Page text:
There is a new coal vein, but the greenhorn miners haven’t set the pit props correctly. John, David, Nathaniel and Lester can see the problem and Lester berates the stupid greenhorns. They give him attitude back, so David decks him. Lester helps him up and then decks him too. Timbers creak and the more experienced miners shout ‘run!’. Crouched over in the narrow tunnels, lights dancing off the walls from their lamps, they run. David attempts to keep to the back to make sure nobody is lost but there are three novices behind him… when the tunnel collapses. Three men died that day.
They are at the bar, discussing the black lung. Lester is chain smoking to keep the black lung away, seeing as how it has affected so many people. George has spent some of his own money in order to get him some pills from the company doctor that should help
There is a mine collapse in shaft 4. The men want to help look for survivors, but the foreman says that if anyone doesn’t get down shaft 2 right now, they will be fired, their family evicted and worse. Simon is in the foreman’s face shouting about it, but the foreman isn’t moved. John tries reason and then loses his rag, but before he does something he’ll regret David steps up. He can recognise a draft dodger, and the foreman recognises the ice in his eyes. Thoroughly intimidated, the miners are allowed to search for survivors after all.
John things that the new legislation is just words on paper and isn’t going to affect real people here like them. He wants the strike to happen now, supporting the brothers in Ohio and other places.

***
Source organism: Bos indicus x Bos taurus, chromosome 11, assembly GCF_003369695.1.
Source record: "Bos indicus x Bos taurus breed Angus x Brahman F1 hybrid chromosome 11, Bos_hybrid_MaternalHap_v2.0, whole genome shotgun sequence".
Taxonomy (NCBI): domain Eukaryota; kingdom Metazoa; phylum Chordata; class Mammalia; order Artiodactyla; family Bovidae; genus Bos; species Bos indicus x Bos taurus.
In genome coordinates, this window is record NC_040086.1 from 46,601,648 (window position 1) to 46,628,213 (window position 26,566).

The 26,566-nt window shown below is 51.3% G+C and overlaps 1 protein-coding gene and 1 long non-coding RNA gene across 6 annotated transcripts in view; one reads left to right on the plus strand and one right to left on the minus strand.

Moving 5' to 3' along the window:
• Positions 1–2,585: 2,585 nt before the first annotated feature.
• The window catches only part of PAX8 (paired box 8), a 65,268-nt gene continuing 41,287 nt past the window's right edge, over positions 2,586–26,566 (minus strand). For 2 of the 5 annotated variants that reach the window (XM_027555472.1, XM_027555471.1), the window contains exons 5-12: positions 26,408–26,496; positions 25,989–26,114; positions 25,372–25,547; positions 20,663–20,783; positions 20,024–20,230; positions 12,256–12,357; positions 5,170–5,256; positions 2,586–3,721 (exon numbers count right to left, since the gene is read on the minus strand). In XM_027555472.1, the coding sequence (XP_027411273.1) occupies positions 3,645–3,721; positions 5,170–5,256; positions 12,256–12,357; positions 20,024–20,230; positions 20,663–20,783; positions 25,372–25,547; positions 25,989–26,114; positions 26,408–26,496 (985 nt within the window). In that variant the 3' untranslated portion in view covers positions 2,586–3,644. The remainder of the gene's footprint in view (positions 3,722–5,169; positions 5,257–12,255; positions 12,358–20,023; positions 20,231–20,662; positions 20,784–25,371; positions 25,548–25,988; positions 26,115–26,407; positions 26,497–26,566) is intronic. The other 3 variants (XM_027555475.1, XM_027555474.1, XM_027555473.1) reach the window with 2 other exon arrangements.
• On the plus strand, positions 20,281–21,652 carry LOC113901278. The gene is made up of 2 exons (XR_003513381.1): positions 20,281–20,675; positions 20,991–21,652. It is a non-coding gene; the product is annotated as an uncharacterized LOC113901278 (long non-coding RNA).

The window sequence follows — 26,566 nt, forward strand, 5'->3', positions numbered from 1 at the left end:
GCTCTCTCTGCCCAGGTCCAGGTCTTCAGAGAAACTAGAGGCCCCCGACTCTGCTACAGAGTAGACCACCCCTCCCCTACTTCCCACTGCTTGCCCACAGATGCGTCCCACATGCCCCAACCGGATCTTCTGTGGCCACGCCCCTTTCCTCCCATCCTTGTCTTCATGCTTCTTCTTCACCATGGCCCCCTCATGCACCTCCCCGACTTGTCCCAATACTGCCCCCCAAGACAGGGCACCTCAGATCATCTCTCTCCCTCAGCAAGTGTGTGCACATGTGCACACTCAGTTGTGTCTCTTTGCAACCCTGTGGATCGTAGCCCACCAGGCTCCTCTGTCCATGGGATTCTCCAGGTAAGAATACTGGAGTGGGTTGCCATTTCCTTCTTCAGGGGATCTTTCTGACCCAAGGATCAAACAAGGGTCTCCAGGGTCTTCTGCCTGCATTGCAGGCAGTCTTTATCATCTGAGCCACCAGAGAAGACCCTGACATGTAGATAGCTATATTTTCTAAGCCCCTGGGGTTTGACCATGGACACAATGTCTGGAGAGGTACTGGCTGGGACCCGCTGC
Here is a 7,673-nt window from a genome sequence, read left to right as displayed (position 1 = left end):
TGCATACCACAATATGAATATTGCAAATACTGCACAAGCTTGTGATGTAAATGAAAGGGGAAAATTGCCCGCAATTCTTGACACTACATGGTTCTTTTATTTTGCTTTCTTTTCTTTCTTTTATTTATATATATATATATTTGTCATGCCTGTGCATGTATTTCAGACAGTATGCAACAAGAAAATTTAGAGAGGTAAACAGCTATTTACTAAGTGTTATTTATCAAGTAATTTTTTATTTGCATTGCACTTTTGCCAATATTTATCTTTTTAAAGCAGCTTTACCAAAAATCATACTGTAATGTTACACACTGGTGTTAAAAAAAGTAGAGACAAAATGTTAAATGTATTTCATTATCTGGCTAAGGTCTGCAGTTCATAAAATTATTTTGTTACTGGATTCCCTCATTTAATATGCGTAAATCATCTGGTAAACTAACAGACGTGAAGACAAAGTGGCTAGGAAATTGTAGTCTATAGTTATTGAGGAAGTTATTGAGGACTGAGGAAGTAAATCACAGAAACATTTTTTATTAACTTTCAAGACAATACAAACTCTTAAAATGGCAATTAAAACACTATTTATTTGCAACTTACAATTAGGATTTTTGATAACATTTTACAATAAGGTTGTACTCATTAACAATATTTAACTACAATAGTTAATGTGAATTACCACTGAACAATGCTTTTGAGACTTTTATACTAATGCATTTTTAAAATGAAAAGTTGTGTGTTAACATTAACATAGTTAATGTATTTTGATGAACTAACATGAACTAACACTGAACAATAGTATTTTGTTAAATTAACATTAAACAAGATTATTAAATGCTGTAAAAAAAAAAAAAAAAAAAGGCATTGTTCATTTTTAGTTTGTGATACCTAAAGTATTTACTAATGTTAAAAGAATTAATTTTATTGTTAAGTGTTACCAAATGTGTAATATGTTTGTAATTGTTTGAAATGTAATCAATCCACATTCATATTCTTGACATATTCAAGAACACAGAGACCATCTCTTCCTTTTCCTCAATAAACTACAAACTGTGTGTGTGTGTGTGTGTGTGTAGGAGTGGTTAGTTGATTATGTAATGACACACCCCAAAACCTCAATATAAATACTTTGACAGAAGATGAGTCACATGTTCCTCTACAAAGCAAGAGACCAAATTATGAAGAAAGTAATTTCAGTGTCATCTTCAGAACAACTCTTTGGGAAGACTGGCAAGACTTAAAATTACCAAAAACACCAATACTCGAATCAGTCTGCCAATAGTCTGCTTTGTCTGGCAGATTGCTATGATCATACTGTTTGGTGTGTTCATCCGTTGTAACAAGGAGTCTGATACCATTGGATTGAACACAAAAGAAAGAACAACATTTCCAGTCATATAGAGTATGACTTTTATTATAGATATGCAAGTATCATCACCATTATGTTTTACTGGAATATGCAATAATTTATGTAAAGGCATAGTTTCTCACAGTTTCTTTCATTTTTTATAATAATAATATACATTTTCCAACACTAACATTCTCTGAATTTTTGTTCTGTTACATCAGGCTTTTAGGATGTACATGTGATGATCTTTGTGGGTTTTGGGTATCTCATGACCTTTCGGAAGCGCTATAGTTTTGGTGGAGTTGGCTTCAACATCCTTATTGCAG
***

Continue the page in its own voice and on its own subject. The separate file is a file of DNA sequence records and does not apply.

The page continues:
Things are clearly getting bad. David teaches John, Nathaniel, Lester and the others how to shoot. Apparently it is exactly like shooting game. Keep calm, breathe slowly, pull the trigger.
John goes to say goodbye to Sarah. He suggests she takes all the children away to safety, and kisses her tenderly. She says ‘Teach me how to fight’ and after a moments pause he shows her how to hold the rifle, how to aim, how to fire. ‘Pull it in tight here, it will kick some’.
The army and air force are sent in. The bombs and the gas come.
A number of miners grab George, intent on lynching him as a mine operator representative. Lester isn’t going to let that happen, and kills three of them before he is shot, freeing George.
David takes up a position defending the newspaper office with his Simon inside. Every person in army uniform who comes close he shoots. Every. One. Until his ammunition runs out and he dies to army gunfire.
John can see the gas rolling towards the houses and runs home - thrusting blankets into the water butt, he goes inside with a makeshift gas mask for himself and all the children, to try to save them from the gas. Sarah joins him. The makeshift mask isn’t enough and the extended family die together, huddled under the damp blankets, the parents arms around them.
Eliza and Nathaniel collect survivors and Eliza leads them out through backways that she remembers from her childhood. They waited as long as they could for John and Sarah but realised they were not coming and had to leave along the old trails.
George escapes alive, but all respect for the law is gone. The pillar which he had dedicated his life to seems like a hollow mockery now, and he becomes an outlaw, robbing the wealthy.
Simon writes up what happens, what the miners stood for and the appalling treatment that they suffered. He was successful in bringing their stories to light and preventing the governments actions to be anonymised and glossed over. The stories of John, Sarah, Lester, Eliza, his beloved David and others would be told.
I don't mind telling you that there were some wet eyes and sad faces at the conclusion of this game. I would heartly recommend it.
You can find the author of the game, Jennifer Adcock, on Bluesky here: https://bsky.app/profile/did:plc:s24kqnyrkepbloexarxtoyjk